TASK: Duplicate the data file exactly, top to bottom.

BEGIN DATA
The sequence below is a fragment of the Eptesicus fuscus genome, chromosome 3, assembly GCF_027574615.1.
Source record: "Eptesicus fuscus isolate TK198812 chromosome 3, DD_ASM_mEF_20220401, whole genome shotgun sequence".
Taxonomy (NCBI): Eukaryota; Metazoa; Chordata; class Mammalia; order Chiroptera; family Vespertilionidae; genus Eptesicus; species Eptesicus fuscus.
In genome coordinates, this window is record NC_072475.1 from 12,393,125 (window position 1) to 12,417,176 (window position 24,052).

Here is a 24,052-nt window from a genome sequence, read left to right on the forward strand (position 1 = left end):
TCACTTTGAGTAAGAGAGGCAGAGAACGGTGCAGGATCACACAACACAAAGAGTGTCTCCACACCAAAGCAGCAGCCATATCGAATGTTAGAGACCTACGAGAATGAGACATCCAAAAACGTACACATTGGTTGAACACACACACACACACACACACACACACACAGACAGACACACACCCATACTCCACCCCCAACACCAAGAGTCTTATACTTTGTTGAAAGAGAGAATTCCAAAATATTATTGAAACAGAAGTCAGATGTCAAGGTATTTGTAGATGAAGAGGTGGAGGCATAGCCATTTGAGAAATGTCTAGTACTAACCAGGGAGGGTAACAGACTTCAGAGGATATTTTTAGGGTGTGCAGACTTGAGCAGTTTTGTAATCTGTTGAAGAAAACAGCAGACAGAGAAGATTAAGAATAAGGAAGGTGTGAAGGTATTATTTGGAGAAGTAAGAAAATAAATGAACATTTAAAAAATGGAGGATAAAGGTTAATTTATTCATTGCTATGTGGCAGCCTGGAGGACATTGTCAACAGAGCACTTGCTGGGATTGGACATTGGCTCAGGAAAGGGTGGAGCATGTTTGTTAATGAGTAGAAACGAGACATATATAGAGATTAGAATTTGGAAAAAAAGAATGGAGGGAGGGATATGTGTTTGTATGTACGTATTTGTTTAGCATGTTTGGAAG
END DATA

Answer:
The sequence below is a fragment of the Eptesicus fuscus genome, chromosome 3, assembly GCF_027574615.1.
Source record: "Eptesicus fuscus isolate TK198812 chromosome 3, DD_ASM_mEF_20220401, whole genome shotgun sequence".
Taxonomy (NCBI): Eukaryota; Metazoa; Chordata; class Mammalia; order Chiroptera; family Vespertilionidae; genus Eptesicus; species Eptesicus fuscus.
In genome coordinates, this window is record NC_072475.1 from 12,393,125 (window position 1) to 12,417,176 (window position 24,052).

Here is a 24,052-nt window from a genome sequence, read left to right on the forward strand (position 1 = left end):
TCACTTTGAGTAAGAGAGGCAGAGAACGGTGCAGGATCACACAACACAAAGAGTGTCTCCACACCAAAGCAGCAGCCATATCGAATGTTAGAGACCTACGAGAATGAGACATCCAAAAACGTACACATTGGTTGAACACACACACACACACACACACACACACACAGACAGACACACACCCATACTCCACCCCCAACACCAAGAGTCTTATACTTTGTTGAAAGAGAGAATTCCAAAATATTATTGAAACAGAAGTCAGATGTCAAGGTATTTGTAGATGAAGAGGTGGAGGCATAGCCATTTGAGAAATGTCTAGTACTAACCAGGGAGGGTAACAGACTTCAGAGGATATTTTTAGGGTGTGCAGACTTGAGCAGTTTTGTAATCTGTTGAAGAAAACAGCAGACAGAGAAGATTAAGAATAAGGAAGGTGTGAAGGTATTATTTGGAGAAGTAAGAAAATAAATGAACATTTAAAAAATGGAGGATAAAGGTTAATTTATTCATTGCTATGTGGCAGCCTGGAGGACATTGTCAACAGAGCACTTGCTGGGATTGGACATTGGCTCAGGAAAGGGTGGAGCATGTTTGTTAATGAGTAGAAACGAGACATATATAGAGATTAGAATTTGGAAAAAAAGAATGGAGGGAGGGATATGTGTTTGTATGTACGTATTTGTTTAGCATGTTTGGAAG